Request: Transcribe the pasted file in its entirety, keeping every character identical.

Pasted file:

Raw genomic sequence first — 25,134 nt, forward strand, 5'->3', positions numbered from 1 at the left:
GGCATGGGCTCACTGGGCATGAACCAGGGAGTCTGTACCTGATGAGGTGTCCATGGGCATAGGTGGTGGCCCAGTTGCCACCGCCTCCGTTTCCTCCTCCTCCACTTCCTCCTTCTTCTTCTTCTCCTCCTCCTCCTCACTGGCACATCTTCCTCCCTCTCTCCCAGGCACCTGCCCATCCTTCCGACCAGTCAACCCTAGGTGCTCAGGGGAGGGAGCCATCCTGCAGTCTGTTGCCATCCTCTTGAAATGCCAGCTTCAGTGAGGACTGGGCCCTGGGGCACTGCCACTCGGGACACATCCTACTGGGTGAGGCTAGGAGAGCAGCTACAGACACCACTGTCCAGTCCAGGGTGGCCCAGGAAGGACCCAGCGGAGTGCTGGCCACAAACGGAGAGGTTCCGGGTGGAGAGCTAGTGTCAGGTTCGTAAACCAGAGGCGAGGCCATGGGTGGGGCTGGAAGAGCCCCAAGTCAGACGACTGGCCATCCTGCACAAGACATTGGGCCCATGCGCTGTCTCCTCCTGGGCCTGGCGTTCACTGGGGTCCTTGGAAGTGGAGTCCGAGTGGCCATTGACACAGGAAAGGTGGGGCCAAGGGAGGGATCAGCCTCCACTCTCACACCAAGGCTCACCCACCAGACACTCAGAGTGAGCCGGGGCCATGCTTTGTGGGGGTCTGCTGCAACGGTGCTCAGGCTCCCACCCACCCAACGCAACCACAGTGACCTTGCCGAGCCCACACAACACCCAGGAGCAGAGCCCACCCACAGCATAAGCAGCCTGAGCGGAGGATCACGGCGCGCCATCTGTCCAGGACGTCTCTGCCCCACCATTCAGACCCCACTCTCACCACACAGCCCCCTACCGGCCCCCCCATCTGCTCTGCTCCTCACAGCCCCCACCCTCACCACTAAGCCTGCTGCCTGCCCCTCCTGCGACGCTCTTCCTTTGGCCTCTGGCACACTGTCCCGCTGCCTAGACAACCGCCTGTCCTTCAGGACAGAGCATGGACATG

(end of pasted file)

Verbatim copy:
Raw genomic sequence first — 25,134 nt, forward strand, 5'->3', positions numbered from 1 at the left:
GGCATGGGCTCACTGGGCATGAACCAGGGAGTCTGTACCTGATGAGGTGTCCATGGGCATAGGTGGTGGCCCAGTTGCCACCGCCTCCGTTTCCTCCTCCTCCACTTCCTCCTTCTTCTTCTTCTCCTCCTCCTCCTCACTGGCACATCTTCCTCCCTCTCTCCCAGGCACCTGCCCATCCTTCCGACCAGTCAACCCTAGGTGCTCAGGGGAGGGAGCCATCCTGCAGTCTGTTGCCATCCTCTTGAAATGCCAGCTTCAGTGAGGACTGGGCCCTGGGGCACTGCCACTCGGGACACATCCTACTGGGTGAGGCTAGGAGAGCAGCTACAGACACCACTGTCCAGTCCAGGGTGGCCCAGGAAGGACCCAGCGGAGTGCTGGCCACAAACGGAGAGGTTCCGGGTGGAGAGCTAGTGTCAGGTTCGTAAACCAGAGGCGAGGCCATGGGTGGGGCTGGAAGAGCCCCAAGTCAGACGACTGGCCATCCTGCACAAGACATTGGGCCCATGCGCTGTCTCCTCCTGGGCCTGGCGTTCACTGGGGTCCTTGGAAGTGGAGTCCGAGTGGCCATTGACACAGGAAAGGTGGGGCCAAGGGAGGGATCAGCCTCCACTCTCACACCAAGGCTCACCCACCAGACACTCAGAGTGAGCCGGGGCCATGCTTTGTGGGGGTCTGCTGCAACGGTGCTCAGGCTCCCACCCACCCAACGCAACCACAGTGACCTTGCCGAGCCCACACAACACCCAGGAGCAGAGCCCACCCACAGCATAAGCAGCCTGAGCGGAGGATCACGGCGCGCCATCTGTCCAGGACGTCTCTGCCCCACCATTCAGACCCCACTCTCACCACACAGCCCCCTACCGGCCCCCCCATCTGCTCTGCTCCTCACAGCCCCCACCCTCACCACTAAGCCTGCTGCCTGCCCCTCCTGCGACGCTCTTCCTTTGGCCTCTGGCACACTGTCCCGCTGCCTAGACAACCGCCTGTCCTTCAGGACAGAGCATGGACATG